5 questions for … Dr. Darryl Palmer-Toy
Darryl Palmer-Toy, MD, PhD, is the physician director of the Regional Reference Core Laboratories for Kaiser Permanente Southern California. He has been in this position for 5 years. In this role, Dr. Palmer-Toy oversees the ancillary, clinical chemistry, and immunochemistry departments, which perform about 20 million tests per year. A student of proteomics (the study of proteins expressed by the genome) and biomarker discovery, his more recent research interests focus on SARS-CoV-2 serologic testing.
How does the Regional Reference Laboratory contribute to research at Kaiser Permanente?
We’re the source of test results for millions of Kaiser Permanente Southern California members. That’s everything including clinical chemistry, bacteriology, immunology, molecular testing, and tissue-based diagnostics. Much of Kaiser Permanente Southern California’s preventive health efforts are anchored in our test results: cervical and colorectal cancer screening, sexually transmitted infection screening, hemoglobin A1c, lipid panels, urine albumin/creatinine, to name a few. By mining our clinical test results and by partnering with researchers to perform more customized analyses, we’re deeply involved in research.
Can you tell us about the COVID-19 serologic study grant you recently received from the Garfield Memorial Fund?
There are 2 aims of the study. For the first aim, we’ve identified thousands of patients with positive SARS-CoV-2 serology (blood tests indicating a past infection) across 4 Kaiser Permanente regions (Colorado, Northwest, Southern California, and Washington). Most of those had never had a positive RNA test result (nasal or saliva test indicating a current infection) because they were never tested or were not tested at the appropriate time to detect an active infection. Consequently, they may not appear in any of our COVID-19 databases. We are interested in whether those patients are still susceptible to post-acute sequalae (long-term effects) of COVID-19 infection (PASC), or “long-haul COVID.”
The other aim is looking at SARS-CoV-2 serology in patients who have been vaccinated. We seek to understand how well commercial serologic assays (blood tests) for SARS-CoV-2 reflect vaccination status and effective immunity, whether post-vaccination serologic response varies by demographics and prior infection, and whether the serologic response predicts the risk for infection or re-infection.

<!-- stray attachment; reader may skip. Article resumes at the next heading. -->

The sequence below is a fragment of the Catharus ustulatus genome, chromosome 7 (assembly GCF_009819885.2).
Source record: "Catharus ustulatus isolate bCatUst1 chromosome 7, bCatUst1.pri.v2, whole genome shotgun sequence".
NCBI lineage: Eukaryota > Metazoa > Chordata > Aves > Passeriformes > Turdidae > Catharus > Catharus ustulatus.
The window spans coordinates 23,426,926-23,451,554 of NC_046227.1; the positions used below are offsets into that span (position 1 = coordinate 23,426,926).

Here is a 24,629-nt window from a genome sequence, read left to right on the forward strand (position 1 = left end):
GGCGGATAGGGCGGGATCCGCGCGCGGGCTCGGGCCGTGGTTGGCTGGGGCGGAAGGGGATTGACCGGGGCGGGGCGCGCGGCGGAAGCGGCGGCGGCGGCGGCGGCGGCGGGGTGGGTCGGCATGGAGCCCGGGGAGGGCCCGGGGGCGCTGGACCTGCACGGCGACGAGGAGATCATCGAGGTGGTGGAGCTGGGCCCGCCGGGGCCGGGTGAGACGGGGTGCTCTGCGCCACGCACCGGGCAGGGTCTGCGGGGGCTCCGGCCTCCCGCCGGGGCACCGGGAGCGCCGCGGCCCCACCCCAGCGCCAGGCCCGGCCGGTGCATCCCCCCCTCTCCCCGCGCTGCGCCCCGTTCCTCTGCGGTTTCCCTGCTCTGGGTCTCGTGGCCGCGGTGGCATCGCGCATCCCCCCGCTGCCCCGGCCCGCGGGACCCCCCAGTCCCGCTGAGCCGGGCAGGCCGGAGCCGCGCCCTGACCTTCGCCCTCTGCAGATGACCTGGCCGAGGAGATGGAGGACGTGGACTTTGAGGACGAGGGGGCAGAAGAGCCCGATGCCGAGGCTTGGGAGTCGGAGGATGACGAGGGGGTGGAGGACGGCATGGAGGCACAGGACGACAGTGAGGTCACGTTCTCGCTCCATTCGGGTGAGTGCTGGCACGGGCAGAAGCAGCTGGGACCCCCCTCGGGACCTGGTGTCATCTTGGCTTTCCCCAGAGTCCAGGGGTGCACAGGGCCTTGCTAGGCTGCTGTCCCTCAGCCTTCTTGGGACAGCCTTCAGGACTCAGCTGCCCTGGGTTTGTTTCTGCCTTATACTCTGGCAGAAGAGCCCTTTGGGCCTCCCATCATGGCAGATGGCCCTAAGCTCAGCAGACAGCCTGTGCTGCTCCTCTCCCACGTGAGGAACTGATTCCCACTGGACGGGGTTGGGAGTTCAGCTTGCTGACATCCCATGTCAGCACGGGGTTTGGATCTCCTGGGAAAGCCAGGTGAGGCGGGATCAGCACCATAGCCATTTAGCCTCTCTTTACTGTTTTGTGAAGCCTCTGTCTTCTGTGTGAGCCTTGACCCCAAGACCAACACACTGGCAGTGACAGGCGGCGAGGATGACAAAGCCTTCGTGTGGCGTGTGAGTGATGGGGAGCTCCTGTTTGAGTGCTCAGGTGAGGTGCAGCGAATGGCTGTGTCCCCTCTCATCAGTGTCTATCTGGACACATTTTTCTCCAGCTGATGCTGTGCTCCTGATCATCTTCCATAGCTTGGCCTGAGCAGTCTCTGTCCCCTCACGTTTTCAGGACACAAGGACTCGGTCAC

How do SARS-CoV-2 serologic assays work?
There are 2 types of SARS-CoV-2 serologic assays. The first type looks for anti-nucleocapsid protein antibodies, which are the best marker of past natural infection. The second type looks for anti-spike protein antibodies, which are thought to better reflect effective humoral immunity (virus-neutralizing antibodies). Only the anti-spike protein antibodies would be elevated in a patient who hasn’t been previously infected but who has been vaccinated. So, the second aim of the study is looking at levels of SARS-CoV-2 anti-spike protein antibodies in vaccinated patients over time as measured by 6 commercially available assays, along with weekly RNA (self-collected saliva) test results. We want to see how well they reflect vaccination-induced immunity and its durability over time.
For the second study aim, you are recruiting 2,000 health care workers from Kaiser Permanente Southern California. Why is the focus specifically on employees and physicians?
One reason is that, fortunately, we have very high rates of vaccination among our employees and physicians. Also, many of them have reached out trying to obtain serologic testing to see whether their vaccine was effective, so we figured they would be interested in furthering this research. Our plan is to collect blood samples at 6 to 7 months and 12 to 13 months post-vaccination, which may be modified as enrollees receive the recently authorized booster dose. We intend to couple the serologic results with weekly RNA test results to detect any asymptomatic breakthrough infections. We thought this would be most convenient for our employees and physicians who are already at the facilities so they can collect and submit their samples. Lastly, we have a very diverse community of employees and physicians, and so we thought this would be a good way to capture the breadth of our Southern California community.
What do you enjoy doing in your spare time?
I mostly enjoy hiking with my family and dogs. We do a lot of hiking in the Santa Monica mountains, and we’re all great enthusiasts for state and national parks. My kids–Bryce and Acadia–were both named for national parks.
Image: Dr. Palmer-Toy and son Bryce at the Grand Canyon.